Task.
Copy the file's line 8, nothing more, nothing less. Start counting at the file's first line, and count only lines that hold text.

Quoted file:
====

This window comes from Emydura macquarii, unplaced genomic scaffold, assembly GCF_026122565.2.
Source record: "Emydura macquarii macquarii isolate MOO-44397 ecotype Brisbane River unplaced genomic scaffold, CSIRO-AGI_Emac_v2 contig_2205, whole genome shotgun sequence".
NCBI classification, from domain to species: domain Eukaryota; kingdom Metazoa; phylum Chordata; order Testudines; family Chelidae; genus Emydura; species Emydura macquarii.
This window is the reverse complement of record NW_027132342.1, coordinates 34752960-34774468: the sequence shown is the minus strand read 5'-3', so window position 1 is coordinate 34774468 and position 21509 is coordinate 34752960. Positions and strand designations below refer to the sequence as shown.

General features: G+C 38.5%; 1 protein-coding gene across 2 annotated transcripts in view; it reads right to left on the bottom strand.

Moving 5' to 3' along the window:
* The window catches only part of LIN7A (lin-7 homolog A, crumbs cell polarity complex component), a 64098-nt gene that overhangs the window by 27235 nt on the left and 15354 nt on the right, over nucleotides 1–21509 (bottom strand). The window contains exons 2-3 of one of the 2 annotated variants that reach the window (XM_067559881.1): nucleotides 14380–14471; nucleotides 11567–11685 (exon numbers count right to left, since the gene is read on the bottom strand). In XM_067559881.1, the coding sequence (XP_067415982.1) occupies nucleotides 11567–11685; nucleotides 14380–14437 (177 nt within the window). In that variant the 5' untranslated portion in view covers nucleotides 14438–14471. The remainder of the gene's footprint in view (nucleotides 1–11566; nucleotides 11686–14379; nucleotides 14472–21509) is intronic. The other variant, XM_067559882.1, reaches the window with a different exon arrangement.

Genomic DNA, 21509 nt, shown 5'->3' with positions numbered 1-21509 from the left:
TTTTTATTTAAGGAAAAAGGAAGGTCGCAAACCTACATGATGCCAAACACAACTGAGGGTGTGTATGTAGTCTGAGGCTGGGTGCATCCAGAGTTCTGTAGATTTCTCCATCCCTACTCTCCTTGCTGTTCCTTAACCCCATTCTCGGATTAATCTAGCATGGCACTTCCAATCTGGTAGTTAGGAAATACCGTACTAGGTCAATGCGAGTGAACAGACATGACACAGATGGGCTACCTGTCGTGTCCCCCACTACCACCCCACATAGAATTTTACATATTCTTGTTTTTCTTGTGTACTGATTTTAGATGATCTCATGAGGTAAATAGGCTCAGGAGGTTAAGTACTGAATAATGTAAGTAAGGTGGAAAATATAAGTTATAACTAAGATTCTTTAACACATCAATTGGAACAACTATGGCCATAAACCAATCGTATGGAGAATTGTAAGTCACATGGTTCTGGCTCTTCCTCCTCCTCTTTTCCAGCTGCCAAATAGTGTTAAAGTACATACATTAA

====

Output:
Genomic DNA, 21509 nt, shown 5'->3' with positions numbered 1-21509 from the left: